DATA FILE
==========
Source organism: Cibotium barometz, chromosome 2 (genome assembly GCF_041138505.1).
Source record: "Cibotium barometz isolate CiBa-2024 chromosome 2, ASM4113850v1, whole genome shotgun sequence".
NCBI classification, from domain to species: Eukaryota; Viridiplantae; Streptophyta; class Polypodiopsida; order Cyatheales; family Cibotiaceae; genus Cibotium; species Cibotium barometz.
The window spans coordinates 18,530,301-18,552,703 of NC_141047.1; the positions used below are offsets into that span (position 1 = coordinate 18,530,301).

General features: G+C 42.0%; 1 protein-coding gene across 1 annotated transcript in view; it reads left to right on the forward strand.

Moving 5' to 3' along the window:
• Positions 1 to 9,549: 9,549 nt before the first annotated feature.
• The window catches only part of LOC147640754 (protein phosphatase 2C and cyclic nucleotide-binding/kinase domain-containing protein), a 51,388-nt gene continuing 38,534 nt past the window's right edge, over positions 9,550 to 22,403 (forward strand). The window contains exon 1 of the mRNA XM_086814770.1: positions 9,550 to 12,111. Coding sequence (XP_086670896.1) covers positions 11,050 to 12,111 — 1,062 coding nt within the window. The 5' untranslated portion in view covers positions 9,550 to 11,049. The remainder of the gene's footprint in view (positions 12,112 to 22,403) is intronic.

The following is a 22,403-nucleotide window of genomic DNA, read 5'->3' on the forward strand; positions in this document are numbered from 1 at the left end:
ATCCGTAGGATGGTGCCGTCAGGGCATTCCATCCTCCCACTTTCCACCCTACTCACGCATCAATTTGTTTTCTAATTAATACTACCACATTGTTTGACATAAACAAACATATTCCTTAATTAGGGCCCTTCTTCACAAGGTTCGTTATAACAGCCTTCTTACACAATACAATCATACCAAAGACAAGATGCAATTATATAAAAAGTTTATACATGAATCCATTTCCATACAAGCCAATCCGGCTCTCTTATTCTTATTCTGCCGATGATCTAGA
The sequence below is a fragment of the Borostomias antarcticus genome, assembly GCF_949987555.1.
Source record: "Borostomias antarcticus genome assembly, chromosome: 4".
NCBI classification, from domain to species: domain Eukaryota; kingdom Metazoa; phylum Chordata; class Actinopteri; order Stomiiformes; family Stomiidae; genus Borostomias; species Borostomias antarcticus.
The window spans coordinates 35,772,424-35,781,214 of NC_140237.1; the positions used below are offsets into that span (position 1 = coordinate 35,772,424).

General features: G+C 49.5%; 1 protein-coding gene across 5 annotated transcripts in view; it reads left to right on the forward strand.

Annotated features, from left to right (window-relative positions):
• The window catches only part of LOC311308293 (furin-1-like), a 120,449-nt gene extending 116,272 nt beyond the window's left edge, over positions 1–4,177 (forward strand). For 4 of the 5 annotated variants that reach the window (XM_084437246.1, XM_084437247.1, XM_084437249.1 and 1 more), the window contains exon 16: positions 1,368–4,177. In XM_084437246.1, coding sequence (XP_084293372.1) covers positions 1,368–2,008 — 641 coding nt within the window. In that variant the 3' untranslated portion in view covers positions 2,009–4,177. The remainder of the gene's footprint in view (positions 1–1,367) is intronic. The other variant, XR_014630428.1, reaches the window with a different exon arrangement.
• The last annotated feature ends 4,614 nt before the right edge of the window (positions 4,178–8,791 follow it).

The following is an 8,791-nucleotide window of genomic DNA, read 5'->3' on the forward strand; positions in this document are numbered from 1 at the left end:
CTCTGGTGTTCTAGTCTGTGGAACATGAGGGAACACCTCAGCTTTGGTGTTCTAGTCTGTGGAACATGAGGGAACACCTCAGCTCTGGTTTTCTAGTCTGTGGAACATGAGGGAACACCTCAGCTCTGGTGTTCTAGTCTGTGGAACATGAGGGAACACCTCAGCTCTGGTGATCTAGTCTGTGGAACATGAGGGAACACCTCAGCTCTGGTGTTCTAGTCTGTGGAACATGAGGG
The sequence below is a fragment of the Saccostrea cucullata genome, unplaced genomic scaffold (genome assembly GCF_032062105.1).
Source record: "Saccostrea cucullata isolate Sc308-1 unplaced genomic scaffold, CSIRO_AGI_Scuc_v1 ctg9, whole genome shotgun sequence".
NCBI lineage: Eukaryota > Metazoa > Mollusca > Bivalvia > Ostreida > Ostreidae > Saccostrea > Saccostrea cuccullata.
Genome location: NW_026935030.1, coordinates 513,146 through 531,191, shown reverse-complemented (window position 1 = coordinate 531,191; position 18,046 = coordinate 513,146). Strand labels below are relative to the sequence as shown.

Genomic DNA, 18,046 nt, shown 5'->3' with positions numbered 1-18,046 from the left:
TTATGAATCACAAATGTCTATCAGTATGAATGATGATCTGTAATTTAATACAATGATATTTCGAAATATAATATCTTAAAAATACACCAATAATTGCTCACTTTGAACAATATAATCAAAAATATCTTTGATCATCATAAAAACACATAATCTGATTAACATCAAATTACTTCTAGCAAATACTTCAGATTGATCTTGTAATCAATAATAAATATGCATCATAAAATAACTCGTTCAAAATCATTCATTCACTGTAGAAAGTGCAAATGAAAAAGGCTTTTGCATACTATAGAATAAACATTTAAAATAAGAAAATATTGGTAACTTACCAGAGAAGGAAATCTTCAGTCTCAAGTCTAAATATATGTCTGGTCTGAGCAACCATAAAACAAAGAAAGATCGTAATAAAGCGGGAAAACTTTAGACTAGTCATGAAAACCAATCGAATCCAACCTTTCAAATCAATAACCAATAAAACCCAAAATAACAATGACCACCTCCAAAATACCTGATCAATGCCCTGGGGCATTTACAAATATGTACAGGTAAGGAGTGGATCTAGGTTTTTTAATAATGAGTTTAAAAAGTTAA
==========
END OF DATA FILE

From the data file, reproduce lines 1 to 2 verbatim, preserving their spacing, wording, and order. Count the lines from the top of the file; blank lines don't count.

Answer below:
Source organism: Cibotium barometz, chromosome 2 (genome assembly GCF_041138505.1).
Source record: "Cibotium barometz isolate CiBa-2024 chromosome 2, ASM4113850v1, whole genome shotgun sequence".